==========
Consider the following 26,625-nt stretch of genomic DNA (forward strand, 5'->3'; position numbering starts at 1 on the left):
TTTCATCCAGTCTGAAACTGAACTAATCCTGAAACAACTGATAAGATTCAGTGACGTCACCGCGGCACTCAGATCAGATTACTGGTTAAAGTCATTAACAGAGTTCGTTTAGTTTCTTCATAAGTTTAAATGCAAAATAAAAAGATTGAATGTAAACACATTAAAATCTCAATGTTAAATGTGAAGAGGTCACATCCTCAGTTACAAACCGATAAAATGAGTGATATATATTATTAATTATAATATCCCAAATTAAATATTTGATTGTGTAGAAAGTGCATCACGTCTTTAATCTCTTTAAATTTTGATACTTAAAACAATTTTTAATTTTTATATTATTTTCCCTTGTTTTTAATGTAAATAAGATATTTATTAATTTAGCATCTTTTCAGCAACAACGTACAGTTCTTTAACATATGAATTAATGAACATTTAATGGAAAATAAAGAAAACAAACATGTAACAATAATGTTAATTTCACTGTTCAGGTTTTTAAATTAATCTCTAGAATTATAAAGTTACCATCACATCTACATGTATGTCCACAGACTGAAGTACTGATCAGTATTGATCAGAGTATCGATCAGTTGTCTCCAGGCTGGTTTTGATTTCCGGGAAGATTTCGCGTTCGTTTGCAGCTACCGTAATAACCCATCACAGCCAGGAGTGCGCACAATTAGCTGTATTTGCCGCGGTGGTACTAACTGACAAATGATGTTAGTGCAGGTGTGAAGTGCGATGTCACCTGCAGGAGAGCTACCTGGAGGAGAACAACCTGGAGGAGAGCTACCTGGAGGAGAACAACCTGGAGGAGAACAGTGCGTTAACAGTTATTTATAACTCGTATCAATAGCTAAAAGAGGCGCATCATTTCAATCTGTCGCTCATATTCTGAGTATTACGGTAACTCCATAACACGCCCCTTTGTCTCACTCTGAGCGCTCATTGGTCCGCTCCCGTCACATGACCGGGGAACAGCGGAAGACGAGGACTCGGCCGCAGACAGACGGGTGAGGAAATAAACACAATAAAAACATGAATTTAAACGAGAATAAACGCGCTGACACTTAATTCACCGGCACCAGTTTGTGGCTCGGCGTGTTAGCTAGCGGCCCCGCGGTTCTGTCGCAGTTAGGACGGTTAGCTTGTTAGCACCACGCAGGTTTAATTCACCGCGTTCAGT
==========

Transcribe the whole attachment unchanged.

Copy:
Consider the following 26,625-nt stretch of genomic DNA (forward strand, 5'->3'; position numbering starts at 1 on the left):
TTTCATCCAGTCTGAAACTGAACTAATCCTGAAACAACTGATAAGATTCAGTGACGTCACCGCGGCACTCAGATCAGATTACTGGTTAAAGTCATTAACAGAGTTCGTTTAGTTTCTTCATAAGTTTAAATGCAAAATAAAAAGATTGAATGTAAACACATTAAAATCTCAATGTTAAATGTGAAGAGGTCACATCCTCAGTTACAAACCGATAAAATGAGTGATATATATTATTAATTATAATATCCCAAATTAAATATTTGATTGTGTAGAAAGTGCATCACGTCTTTAATCTCTTTAAATTTTGATACTTAAAACAATTTTTAATTTTTATATTATTTTCCCTTGTTTTTAATGTAAATAAGATATTTATTAATTTAGCATCTTTTCAGCAACAACGTACAGTTCTTTAACATATGAATTAATGAACATTTAATGGAAAATAAAGAAAACAAACATGTAACAATAATGTTAATTTCACTGTTCAGGTTTTTAAATTAATCTCTAGAATTATAAAGTTACCATCACATCTACATGTATGTCCACAGACTGAAGTACTGATCAGTATTGATCAGAGTATCGATCAGTTGTCTCCAGGCTGGTTTTGATTTCCGGGAAGATTTCGCGTTCGTTTGCAGCTACCGTAATAACCCATCACAGCCAGGAGTGCGCACAATTAGCTGTATTTGCCGCGGTGGTACTAACTGACAAATGATGTTAGTGCAGGTGTGAAGTGCGATGTCACCTGCAGGAGAGCTACCTGGAGGAGAACAACCTGGAGGAGAGCTACCTGGAGGAGAACAACCTGGAGGAGAACAGTGCGTTAACAGTTATTTATAACTCGTATCAATAGCTAAAAGAGGCGCATCATTTCAATCTGTCGCTCATATTCTGAGTATTACGGTAACTCCATAACACGCCCCTTTGTCTCACTCTGAGCGCTCATTGGTCCGCTCCCGTCACATGACCGGGGAACAGCGGAAGACGAGGACTCGGCCGCAGACAGACGGGTGAGGAAATAAACACAATAAAAACATGAATTTAAACGAGAATAAACGCGCTGACACTTAATTCACCGGCACCAGTTTGTGGCTCGGCGTGTTAGCTAGCGGCCCCGCGGTTCTGTCGCAGTTAGGACGGTTAGCTTGTTAGCACCACGCAGGTTTAATTCACCGCGTTCAGT